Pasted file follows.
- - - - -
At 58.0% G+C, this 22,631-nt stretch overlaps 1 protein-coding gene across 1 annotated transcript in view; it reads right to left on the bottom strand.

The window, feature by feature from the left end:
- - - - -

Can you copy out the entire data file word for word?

At 58.0% G+C, this 22,631-nt stretch overlaps 1 protein-coding gene across 1 annotated transcript in view; it reads right to left on the bottom strand.

The window, feature by feature from the left end: